Tag Archives: food system

The National Eating Disorder

DadsRecipeBox got its start when I decided to pass along family-favorite recipes so the kids could make those same dishes in their own kitchens some day. I also shared home-cooking tips I’d learned since stepping up my cooking activity what with The Queen building her home-based business.

About that time, I read The Omnivore’s Dilemma by Michael Pollan and I suddenly had a larger mission. We were in the throes of a “national eating disorder” perpetuated by systemic issues around how we get our food, from the farm all the way to the table. Our family-favorite dishes might be hurting us and our families. I needed to write about this.

From that time until now, DadsRecipeBox has shared info and ideas around three interests: family-favorite recipes, cooking tips from one home cook to another, and the larger world of the food system and its impact on our lives.

Now that a day-job is no longer a distraction, I am diving in to DadsRecipeBox with renewed purpose. I will publish 2-3 posts per week exploring three themes: recipes, home cooking, the food system. I will also produce a book provisionally called Dad Versus the Food System and other, more typical cook books emphasizing healthy cooking and eating. This scratches my publishing itch (see TouchwoodPress.com) while taking up Michael Pollan’s challenge to examine and act on our national eating disorder.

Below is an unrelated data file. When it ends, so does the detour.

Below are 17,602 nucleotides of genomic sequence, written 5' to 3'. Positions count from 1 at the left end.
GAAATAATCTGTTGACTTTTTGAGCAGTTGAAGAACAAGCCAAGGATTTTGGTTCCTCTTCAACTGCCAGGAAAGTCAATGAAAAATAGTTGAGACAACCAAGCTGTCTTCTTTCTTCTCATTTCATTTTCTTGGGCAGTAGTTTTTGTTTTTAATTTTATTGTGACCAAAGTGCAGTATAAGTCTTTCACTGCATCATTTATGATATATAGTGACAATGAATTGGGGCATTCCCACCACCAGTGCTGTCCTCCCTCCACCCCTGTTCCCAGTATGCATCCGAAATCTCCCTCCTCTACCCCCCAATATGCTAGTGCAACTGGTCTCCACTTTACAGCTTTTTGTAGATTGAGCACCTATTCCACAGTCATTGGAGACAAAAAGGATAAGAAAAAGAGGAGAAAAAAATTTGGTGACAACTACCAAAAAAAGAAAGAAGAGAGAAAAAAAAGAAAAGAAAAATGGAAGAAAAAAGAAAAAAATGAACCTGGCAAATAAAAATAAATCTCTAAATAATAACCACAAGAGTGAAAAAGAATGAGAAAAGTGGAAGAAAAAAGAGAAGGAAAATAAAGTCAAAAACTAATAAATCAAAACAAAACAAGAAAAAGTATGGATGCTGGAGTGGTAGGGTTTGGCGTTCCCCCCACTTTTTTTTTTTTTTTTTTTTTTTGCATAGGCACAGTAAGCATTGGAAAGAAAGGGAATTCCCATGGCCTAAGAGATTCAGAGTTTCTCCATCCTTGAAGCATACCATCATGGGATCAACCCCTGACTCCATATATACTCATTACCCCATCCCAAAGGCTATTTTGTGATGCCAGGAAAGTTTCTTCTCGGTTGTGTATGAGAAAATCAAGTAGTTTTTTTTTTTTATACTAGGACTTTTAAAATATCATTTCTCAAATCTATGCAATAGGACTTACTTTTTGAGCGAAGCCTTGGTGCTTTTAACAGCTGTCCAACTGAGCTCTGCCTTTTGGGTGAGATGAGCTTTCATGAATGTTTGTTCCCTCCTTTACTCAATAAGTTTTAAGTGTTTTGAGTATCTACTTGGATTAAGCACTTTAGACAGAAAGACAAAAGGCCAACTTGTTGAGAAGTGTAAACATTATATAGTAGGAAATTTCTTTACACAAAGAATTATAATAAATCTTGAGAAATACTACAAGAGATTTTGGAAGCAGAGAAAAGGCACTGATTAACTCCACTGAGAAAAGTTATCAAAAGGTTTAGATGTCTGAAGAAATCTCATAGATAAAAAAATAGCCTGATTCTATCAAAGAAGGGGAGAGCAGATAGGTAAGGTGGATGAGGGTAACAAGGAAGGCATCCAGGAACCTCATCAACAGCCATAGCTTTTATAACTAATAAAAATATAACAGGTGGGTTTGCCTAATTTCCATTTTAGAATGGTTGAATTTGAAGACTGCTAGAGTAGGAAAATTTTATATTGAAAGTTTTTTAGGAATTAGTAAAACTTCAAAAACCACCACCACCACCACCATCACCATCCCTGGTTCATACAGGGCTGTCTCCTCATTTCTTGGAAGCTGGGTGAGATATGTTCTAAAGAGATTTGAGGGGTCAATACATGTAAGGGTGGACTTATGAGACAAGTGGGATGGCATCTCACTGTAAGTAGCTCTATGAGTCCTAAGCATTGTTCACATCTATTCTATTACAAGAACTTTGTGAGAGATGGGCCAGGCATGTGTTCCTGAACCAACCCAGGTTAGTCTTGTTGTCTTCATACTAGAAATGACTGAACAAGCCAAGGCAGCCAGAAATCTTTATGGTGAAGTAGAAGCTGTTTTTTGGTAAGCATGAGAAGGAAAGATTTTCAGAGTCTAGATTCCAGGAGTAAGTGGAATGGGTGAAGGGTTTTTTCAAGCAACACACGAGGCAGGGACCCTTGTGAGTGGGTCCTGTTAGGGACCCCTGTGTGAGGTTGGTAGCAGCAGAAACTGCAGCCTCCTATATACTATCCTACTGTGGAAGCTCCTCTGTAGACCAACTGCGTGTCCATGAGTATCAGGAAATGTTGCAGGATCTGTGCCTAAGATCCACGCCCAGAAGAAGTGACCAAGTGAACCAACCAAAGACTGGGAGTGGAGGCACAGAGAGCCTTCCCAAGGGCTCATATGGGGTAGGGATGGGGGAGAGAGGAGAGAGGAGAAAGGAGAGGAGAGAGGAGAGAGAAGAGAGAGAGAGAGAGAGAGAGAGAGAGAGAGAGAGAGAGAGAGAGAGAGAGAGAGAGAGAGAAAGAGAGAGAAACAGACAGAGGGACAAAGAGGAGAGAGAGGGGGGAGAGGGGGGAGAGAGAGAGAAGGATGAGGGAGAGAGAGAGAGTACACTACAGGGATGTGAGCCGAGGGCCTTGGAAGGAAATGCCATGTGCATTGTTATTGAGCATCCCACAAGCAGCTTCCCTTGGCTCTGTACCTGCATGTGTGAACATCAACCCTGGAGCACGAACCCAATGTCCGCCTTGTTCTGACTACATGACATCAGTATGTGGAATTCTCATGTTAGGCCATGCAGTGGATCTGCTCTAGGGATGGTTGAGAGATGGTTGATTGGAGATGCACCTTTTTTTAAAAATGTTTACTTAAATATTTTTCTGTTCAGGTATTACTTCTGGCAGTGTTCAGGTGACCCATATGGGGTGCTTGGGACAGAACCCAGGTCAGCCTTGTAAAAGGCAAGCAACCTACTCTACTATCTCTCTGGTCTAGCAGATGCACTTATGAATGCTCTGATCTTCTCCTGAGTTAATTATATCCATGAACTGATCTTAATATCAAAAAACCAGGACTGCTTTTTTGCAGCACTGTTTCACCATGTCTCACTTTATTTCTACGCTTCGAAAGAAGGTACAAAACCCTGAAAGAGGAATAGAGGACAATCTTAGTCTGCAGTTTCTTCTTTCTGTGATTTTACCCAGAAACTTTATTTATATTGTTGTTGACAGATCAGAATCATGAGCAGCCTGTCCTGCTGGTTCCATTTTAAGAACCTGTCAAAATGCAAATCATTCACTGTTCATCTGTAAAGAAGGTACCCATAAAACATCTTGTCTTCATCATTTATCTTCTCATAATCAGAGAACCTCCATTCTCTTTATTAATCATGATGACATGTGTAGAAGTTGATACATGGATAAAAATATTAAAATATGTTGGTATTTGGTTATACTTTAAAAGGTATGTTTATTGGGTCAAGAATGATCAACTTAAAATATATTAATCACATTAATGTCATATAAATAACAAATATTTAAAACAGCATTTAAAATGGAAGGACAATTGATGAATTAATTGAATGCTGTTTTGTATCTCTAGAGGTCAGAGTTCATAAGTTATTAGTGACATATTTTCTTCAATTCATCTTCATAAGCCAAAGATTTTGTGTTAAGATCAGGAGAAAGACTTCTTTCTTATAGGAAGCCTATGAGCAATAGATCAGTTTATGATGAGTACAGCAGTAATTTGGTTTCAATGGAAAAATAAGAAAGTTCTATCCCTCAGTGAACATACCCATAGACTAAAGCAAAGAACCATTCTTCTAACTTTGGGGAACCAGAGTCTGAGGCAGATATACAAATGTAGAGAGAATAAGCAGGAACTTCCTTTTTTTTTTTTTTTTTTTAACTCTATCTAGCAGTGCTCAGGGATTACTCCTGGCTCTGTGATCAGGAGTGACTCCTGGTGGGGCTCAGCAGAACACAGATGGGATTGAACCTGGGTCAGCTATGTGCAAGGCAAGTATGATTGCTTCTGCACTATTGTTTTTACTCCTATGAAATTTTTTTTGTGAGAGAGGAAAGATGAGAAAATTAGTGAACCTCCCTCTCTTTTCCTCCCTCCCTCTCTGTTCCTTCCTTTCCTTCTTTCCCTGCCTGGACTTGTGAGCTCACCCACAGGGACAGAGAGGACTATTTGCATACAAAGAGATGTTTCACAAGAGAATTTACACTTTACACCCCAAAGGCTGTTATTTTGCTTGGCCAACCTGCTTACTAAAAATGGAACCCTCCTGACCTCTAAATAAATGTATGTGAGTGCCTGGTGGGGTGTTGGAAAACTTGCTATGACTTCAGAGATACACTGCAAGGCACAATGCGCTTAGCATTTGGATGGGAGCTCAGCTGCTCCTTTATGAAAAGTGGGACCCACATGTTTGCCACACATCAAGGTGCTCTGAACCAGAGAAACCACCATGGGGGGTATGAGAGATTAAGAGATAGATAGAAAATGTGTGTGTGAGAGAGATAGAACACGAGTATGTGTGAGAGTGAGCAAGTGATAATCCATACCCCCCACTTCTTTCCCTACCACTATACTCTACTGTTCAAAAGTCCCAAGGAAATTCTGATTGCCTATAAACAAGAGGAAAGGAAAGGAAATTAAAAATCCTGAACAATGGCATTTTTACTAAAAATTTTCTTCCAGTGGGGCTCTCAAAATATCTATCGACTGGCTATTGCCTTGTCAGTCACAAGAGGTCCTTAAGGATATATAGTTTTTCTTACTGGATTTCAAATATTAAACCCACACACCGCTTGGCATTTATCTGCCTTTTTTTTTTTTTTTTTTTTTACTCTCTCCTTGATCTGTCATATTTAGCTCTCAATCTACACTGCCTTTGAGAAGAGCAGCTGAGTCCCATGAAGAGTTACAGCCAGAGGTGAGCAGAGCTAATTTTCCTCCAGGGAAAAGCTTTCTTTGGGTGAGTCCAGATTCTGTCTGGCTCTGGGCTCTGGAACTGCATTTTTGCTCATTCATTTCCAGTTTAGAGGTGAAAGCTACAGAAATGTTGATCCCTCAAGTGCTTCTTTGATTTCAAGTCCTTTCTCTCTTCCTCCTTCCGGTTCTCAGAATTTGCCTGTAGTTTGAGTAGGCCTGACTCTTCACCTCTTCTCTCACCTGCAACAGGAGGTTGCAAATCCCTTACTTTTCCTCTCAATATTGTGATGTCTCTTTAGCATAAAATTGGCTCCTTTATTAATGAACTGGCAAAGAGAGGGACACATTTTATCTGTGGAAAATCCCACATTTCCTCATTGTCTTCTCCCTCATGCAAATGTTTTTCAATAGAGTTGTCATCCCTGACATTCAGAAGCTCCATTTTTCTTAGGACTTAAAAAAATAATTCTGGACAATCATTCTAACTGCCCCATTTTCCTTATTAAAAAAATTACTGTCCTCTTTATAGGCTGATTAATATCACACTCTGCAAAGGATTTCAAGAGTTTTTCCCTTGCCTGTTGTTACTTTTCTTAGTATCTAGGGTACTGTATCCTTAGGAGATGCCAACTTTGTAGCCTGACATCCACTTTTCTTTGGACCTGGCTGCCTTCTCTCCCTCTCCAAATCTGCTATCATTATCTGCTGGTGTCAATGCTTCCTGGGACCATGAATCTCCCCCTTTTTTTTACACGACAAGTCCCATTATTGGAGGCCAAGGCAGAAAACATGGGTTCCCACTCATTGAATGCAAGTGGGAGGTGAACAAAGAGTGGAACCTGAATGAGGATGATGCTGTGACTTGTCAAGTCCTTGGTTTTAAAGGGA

Hope you can join us for the ride.

Press reset

“Suddenly, saving our planet is within reach.”

— David Attenborough

We have just watched the brand new David Attenborough “witness statement” documentary on Netflix—his review and analysis of a life spent observing nature over 70+ years. We are greatly moved by his conclusions and recommendations, which add so much to our understanding of how we should be doing food.

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Where do little shallots come from?

“Are those onions…or…shallots?” The 50-something grocery store clerk examined the small vegetable carefully. “Shallots,” I said. “Same family as onions, they say.” In fact, shallots are a type of onion, according to Wikipedia.

This interchange in our local grocery made me think immediately of a story on NPR or the Food Channel some years ago about how some kids growing up in innercity “food deserts,” so-called, have no idea that strange looking items their elders call food, like carrots, actually grow in the ground and are meant to be eaten. Not so odd, actually, when you think about it, for people from another planet.

But the fact of this makes the point that if we never learn what actual, natural, healthy food is and how we get it, we should expect the food we get—from fast food joints and processed food purveyors.

I’m all for vegetable gardening, in any form: window-sill pots to corporation megafields to seaweed farms. And even if over time we figure out to provide healthy vegetables to everyone, everywhere, even if 98% of the world’s English peas come from Peru, kids in every generation should get the chance to grow a carrot or a shallot or at least see and touch how it’s done. Grocery clerks should know when a shallot is not a yellow onion or anything else.

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